• At interval 390 to 415, the fiber was bent. All three Stokes parameters experienced an abrupt change. The magnitude of the first-differences of the Stokes parameters far exceeded the sensitivity threshold, suggesting a different generating process. Similar to the case of a single-mode fiber, only negligible changes in the degree of polarization and power were observed.

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Fig. 5
F5 :

Results of perturbed multimode fiber.

The polarization-based intrusion detection system was implemented as shown in Fig. 6. A schematic diagram of the system is depicted in Fig. 7. An IP camera was used to transmit real-time video. The output of the IP camera was connected to a Cisco SGE2010P switch #1 [Fig. 6(a)]. The intrusion detection system [Fig. 6(b)] was applied on the link that connects switch #1 to Cisco SGE2010P switch #2. The corresponding port of switch #2 was connected to a computer for live viewing of the real-time video streamed by the IP camera [Fig. 6(d)]. The information between the two switches was routed through an optical fiber link similar to the one deployed in current networks [Fig. 6(c)]. The passage of information through this optical fiber link was monitored using the intrusion detection system.

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Fig. 6
F6 :

Real-life application of intrusion detection system: (a) switches and IP camera layout; (b) intrusion detection system; (c) optical fiber link layout; and (d) real-time video.

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Fig. 7
F7 :

Schematic diagram of real-life application of intrusion detection system.

Information corresponding to the real-time video was sent through port 13 of the Fiber Patch Panel at the input of the armored cable. The information passed through a Splice Case to either the aerial cable or to the cable in a conduit depending on the port number used at the input panel. (Ports 1 to 12 in the input panel connect the information to the conduit cable panel. Ports 13 to 24 in the input panel connect the information to the aerial cable panel.) The corresponding output port in the aerial cable panel was connected to the polarization analyzer of the intrusion detection system using a single-mode fiber.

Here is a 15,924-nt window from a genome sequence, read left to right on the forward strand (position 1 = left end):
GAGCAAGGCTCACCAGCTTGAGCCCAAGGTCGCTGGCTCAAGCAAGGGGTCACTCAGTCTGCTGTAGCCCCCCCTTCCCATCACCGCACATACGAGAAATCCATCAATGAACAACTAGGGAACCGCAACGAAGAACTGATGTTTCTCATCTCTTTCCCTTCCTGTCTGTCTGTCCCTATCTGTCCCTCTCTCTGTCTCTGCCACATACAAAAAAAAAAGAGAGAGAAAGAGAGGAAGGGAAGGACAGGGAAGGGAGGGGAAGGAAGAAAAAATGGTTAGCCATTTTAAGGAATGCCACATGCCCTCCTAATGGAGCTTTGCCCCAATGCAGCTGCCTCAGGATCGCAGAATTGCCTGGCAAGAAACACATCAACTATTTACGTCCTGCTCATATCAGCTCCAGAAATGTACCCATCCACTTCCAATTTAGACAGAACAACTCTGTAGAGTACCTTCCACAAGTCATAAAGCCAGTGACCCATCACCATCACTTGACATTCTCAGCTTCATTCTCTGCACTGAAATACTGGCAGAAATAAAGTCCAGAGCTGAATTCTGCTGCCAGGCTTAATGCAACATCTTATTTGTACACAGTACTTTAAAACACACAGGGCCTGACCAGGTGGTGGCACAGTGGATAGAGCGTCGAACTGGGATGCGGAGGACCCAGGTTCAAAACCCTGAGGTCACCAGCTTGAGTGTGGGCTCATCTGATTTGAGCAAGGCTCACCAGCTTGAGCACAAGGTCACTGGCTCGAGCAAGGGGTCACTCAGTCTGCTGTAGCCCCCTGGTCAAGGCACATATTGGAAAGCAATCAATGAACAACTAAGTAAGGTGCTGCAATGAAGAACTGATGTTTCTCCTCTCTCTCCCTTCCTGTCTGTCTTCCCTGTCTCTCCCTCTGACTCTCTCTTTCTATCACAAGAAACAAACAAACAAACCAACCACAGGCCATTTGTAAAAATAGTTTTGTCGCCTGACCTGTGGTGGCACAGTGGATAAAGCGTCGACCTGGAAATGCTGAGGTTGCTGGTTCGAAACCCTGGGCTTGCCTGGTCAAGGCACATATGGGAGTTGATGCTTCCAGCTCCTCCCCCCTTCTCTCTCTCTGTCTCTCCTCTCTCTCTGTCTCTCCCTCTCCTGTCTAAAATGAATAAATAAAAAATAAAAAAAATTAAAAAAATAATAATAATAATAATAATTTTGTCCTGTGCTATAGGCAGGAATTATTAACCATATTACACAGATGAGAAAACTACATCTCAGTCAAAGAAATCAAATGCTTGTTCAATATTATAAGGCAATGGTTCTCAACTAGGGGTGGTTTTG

The results of the intrusion detection system as applied in the aforementioned network were consistent with previously described findings. When perturbations were applied to the optical fiber link, the system issued an intrusion alert to indicate that an intruder was trying to tap the link. The transmitted video captured by the IP camera showed no apparent difference for unperturbed and perturbed fiber links. This application of the intrusion detection system in this configuration showed that the system is able to detect intrusion activity on the optical fiber link even when no hint of such activity is apparent to an observer of the video output.

The system described above seems well suited for single-link networks. Future work includes an analysis of networks employing optical amplifiers. Optical amplifiers change the input state of polarization. Since the state of polarization is the mechanism by which intrusion is detected, the behavior of any optical amplifier on a fiber span should be modeled in order to estimate the relationship between the output polarization state and the input polarization state. Such a model is required to enable intrusion detection on an end-to-end basis rather than a link-to-link basis.